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Old 05-08-2010, 09:36 PM   #1
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The golden ratio

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In mathematics and the arts, two quantities are in the golden ratio if the ratio of the sum of the quantities to the larger quantity is equal to (=) the ratio of the larger quantity to the smaller one. The golden ratio is an irrational mathematical constant, approximately 1.6180339887
Golden ratio - Wikipedia, the free encyclopedia


Interesting. I remember Douglas Adams' hinting at this in his book "Dirk Gently's Holistic Detective Agency".
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Old 05-08-2010, 09:55 PM   #2
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You can play some really fun games with the golden ratio,

Take a piece of A4 paper (ratio of √2 : 1), if you fold it from top to bottom you create a smaller piece of paper with the same ratio, keep folding in the same manner and the ratio stays the same.

Very fun.
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Old 05-08-2010, 10:00 PM   #3
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Quote:
Originally Posted by A_Wanderer View Post
You can play some really fun games with the golden ratio,

Take a piece of A4 paper (ratio of √2 : 1), if you fold it from top to bottom you create a smaller piece of paper with the same ratio, keep folding in the same manner and the ratio stays the same.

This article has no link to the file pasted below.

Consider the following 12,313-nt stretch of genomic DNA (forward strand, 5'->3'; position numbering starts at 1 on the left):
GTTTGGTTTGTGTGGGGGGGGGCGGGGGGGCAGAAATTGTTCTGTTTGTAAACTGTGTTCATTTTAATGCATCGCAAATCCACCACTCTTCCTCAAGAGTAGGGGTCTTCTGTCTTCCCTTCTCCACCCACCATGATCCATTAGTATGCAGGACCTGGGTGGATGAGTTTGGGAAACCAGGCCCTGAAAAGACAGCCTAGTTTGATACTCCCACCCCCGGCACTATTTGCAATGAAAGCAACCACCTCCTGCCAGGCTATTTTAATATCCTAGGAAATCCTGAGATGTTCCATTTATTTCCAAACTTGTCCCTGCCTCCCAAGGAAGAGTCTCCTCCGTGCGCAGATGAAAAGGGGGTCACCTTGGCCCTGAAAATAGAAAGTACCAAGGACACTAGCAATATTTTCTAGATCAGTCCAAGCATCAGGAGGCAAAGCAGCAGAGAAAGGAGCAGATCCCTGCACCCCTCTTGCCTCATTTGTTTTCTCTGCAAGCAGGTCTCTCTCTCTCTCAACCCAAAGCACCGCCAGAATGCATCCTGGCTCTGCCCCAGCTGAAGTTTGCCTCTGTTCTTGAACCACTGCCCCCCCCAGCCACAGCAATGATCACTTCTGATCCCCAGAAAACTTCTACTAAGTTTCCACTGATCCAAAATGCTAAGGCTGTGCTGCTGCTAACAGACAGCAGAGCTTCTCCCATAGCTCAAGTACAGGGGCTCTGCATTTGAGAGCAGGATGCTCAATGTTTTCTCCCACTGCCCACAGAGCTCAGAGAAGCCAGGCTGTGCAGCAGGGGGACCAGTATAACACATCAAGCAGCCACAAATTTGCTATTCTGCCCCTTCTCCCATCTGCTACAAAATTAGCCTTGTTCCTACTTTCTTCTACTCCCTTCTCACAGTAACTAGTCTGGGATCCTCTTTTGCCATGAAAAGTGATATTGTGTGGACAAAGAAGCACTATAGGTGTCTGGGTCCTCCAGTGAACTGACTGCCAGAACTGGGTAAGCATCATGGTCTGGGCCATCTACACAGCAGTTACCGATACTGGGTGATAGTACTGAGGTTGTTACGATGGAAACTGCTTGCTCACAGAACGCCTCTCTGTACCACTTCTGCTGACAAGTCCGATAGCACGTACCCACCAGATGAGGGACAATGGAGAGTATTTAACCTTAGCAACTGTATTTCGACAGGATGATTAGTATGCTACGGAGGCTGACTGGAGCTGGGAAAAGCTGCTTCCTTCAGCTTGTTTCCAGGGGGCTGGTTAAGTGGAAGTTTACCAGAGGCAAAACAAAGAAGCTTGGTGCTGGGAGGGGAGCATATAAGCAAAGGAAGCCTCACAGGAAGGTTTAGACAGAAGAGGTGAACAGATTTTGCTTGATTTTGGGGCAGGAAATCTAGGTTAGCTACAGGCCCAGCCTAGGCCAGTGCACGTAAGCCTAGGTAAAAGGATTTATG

Very fun.
It is also interesting that Fibonnaci analysis, used by technical traders, seemingly occurs in nature:

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Fibonacci numbers in nature

Sunflower head displaying florets in spirals of 34 and 55 around the outsideFibonacci sequences appear in biological settings,[39] in two consecutive Fibonacci numbers, such as branching in trees, arrangement of leaves on a stem, the fruitlets of a pineapple,[40] the flowering of artichoke, an uncurling fern and the arrangement of a pine cone.[41] In addition, numerous poorly substantiated claims of Fibonacci numbers or golden sections in nature are found in popular sources, e.g. relating to the breeding of rabbits, the spirals of shells, and the curve of waves.[42] The Fibonacci numbers are also found in the family tree of honeybees.[43]